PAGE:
The Chair (Mr. Michael Prue): So all the committee would then recommend is, “Please, Madam Minister, you go do it.”
Mr. Andrew McNaught: In their response, the ministry said they would be willing to revoke the French version of this regulation and have it remade by the minister. That’s the recommendation towards the bottom of page 14.
The Chair (Mr. Michael Prue): Can we have a motion to that effect?
Mr. Jim Brownell: I move.
The Chair (Mr. Michael Prue): Moved by Mr. Brownell that we move that recommendation. Any discussion? All those in favour? Opposed? That’s carried.
Mr. Andrew McNaught: One last regulation to consider here, and that’s starting at the bottom of page 14, “O. Reg. 176/09 was made under the Photo Card Act, 2008.” Section 3 of that regulation established the dates for phasing in the photo card program. However, as we’ve outlined in that short chronology that you see there, it appears that clause 23(a) of the act, which was the statutory authority to make regulations establishing a phasing-in period, was revoked before the regulation ever took effect.
The issue is, was there ever statutory authority to make a regulation establishing a phasing-in period? The ministry, in its response, says this was an oversight and they are proposing to revoke section 3 at the earliest opportunity. That’s the recommendation we’re making on page 15.
The Chair (Mr. Michael Prue): Okay. Any discussion on that? Any questions? Mr. Miller?
Mr. Paul Miller: I assume they’re saying they’re going to fix it?
Mr. Andrew McNaught: Yes.
The Chair (Mr. Michael Prue): It would require a motion on our behalf to recommend to them—well, whatever’s down here—that they do it at the next opportunity.
Mr. Paul Miller: So moved.
The Chair (Mr. Michael Prue): So moved by Mr. Miller. Any discussion? All those in favour? Opposed? That carries.
The Chair (Mr. Michael Prue): Those are all the recommendations.
Mr. Andrew McNaught: That’s it; yes.
The Chair (Mr. Michael Prue): And there is only one now outstanding. The first recommendation is still outstanding, pending people coming, and then we can finally deal with this. It takes a long time. So on the next occasion, we can put this one to bed. We’ll do it all at once.
Mr. Andrew McNaught: If I can just make one housekeeping note. I know there was some concern expressed at the last meeting that we were falling a little behind in the review process here because we’re dealing with 2008 and 2009 regs, but once we’re through this, we will have a draft report on regulations made in 2010. That will be ready, we’re hoping, for the first week in May, and perhaps the committee can deal with it before the break. We’ll also be starting in on the 2011 regulations review as well.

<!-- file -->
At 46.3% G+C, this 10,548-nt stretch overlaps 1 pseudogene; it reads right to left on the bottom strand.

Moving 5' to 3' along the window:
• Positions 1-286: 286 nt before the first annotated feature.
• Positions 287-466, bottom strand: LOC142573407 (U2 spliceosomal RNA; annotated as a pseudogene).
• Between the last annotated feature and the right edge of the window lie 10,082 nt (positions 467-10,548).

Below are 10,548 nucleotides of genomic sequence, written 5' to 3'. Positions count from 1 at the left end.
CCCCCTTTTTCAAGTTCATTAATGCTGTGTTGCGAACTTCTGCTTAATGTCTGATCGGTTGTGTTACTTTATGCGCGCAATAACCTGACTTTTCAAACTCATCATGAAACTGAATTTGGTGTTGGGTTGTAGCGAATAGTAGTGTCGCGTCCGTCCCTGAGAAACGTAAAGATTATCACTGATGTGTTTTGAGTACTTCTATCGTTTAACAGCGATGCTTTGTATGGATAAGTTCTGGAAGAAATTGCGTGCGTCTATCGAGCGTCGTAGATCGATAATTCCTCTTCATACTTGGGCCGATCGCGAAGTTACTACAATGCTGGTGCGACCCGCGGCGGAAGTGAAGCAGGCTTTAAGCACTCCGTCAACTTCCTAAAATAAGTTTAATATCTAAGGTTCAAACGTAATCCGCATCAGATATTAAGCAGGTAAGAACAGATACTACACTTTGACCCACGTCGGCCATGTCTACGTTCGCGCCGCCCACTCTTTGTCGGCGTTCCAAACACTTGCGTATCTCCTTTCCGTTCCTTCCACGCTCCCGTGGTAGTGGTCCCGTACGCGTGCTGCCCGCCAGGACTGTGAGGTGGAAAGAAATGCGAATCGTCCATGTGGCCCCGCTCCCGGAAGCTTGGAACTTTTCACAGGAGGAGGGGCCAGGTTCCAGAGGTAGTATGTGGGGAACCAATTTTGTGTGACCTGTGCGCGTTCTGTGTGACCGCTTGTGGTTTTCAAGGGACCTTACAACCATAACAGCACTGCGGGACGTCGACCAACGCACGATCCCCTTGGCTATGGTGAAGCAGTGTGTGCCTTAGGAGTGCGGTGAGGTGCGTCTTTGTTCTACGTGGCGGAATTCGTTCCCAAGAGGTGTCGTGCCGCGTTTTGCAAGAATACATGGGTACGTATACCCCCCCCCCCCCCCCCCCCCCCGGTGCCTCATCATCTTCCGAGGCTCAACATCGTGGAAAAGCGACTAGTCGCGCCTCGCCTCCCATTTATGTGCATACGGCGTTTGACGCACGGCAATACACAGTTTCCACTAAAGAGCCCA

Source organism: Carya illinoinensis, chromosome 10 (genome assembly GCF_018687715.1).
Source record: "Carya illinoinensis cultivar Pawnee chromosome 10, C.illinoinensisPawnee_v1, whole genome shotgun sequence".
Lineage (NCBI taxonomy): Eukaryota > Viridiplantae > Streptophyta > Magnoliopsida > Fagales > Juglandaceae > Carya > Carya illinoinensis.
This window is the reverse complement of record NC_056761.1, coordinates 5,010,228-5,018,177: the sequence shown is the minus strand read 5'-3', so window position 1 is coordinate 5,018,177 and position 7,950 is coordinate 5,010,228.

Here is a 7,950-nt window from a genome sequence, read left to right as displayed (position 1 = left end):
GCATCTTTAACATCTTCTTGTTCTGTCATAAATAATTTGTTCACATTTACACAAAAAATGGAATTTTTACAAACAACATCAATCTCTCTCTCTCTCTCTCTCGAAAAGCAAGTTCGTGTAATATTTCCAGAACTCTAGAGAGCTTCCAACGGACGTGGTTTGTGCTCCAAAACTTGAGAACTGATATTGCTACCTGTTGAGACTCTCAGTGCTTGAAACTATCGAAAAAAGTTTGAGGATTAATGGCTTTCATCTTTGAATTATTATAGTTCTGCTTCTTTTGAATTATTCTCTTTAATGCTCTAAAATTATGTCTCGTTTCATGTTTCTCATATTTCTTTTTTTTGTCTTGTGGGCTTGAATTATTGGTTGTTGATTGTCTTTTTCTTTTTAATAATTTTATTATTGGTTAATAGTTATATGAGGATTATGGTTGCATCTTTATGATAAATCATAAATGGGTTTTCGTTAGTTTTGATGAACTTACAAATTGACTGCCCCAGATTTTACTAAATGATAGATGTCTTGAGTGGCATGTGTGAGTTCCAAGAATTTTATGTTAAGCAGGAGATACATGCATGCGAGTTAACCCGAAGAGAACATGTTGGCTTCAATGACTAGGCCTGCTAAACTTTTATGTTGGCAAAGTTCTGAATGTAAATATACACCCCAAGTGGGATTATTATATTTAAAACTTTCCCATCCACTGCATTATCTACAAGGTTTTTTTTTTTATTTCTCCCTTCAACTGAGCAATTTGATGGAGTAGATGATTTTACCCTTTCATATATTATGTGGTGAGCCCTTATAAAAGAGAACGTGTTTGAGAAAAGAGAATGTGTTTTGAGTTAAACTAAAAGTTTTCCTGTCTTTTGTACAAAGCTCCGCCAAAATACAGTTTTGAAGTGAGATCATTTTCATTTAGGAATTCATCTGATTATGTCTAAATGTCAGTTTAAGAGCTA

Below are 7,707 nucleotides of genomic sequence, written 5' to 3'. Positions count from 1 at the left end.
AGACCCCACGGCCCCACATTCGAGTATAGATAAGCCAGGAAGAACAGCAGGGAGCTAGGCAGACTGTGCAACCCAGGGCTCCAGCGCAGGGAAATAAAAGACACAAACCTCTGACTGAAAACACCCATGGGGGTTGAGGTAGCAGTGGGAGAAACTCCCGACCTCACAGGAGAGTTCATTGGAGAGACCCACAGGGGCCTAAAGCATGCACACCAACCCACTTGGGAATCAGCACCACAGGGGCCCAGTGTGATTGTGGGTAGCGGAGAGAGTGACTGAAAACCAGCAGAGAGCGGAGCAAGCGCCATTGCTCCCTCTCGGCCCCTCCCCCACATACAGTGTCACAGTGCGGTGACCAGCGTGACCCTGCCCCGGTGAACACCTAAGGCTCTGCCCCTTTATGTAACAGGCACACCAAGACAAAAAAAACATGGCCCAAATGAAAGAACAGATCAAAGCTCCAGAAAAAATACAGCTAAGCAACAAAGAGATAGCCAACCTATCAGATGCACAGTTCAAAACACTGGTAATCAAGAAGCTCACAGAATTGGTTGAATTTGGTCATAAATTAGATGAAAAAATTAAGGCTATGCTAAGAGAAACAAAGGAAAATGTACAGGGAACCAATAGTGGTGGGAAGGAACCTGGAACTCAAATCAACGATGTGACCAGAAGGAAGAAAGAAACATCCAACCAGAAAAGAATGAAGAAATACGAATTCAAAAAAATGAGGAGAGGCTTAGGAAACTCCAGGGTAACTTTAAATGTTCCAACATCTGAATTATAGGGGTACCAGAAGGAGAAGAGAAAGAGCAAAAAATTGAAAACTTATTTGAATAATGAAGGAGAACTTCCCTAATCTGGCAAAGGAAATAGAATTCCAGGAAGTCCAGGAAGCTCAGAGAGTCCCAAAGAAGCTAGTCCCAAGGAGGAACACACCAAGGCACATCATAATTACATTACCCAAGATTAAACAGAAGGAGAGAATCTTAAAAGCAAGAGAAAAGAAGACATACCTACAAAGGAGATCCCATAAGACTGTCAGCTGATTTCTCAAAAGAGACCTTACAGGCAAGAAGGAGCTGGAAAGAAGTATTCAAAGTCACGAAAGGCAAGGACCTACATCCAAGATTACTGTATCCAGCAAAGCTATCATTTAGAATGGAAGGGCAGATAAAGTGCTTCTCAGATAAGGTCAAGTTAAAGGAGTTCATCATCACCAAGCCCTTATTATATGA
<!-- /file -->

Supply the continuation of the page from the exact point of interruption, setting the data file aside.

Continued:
The Chair (Mr. Michael Prue): All right. We have two other small items. The sponsor and applicant are not yet here. We have a letter from Mr. Marchese. I trust everybody has received a copy of this.
Mr. Paul Miller: I haven’t got one.
The Chair (Mr. Michael Prue): I gave it to the clerk last week.
Mr. Gerry Martiniuk: I got one.
The Chair (Mr. Michael Prue): You got one. Okay.
What Mr. Marchese is asking is that his bill—Bill 79 was passed at second reading in the House and was sent to this committee. He is asking the committee, at its earliest convenience, to have a meeting of the subcommittee to determine whether or not the subcommittee wants this bill to proceed. Mr. Leal?
Mr. Jeff Leal: We would ask that this matter be deferred at this time. Because of the circumstances with Mr. Rinaldi not being here today—he is the parliamentary assistant to the Minister of Municipal Affairs and Housing. I know they would like to be able to respond on this before it moves forward. Out of respect for Mr. Rinaldi, we would just ask that this matter be deferred to a future agenda.
The Chair (Mr. Michael Prue): We have a motion of deferral. Mr. Miller, on the motion of deferral?
Mr. Paul Miller: I think I understand your position with Mr. Rinaldi. However, this particular item has been deferred so many times that they’re running out of paper. So I would like to see this go ahead today. If not, could we have a recorded vote on what happened—whether it’s deferred or not? Can we have a recorded vote on a deferral?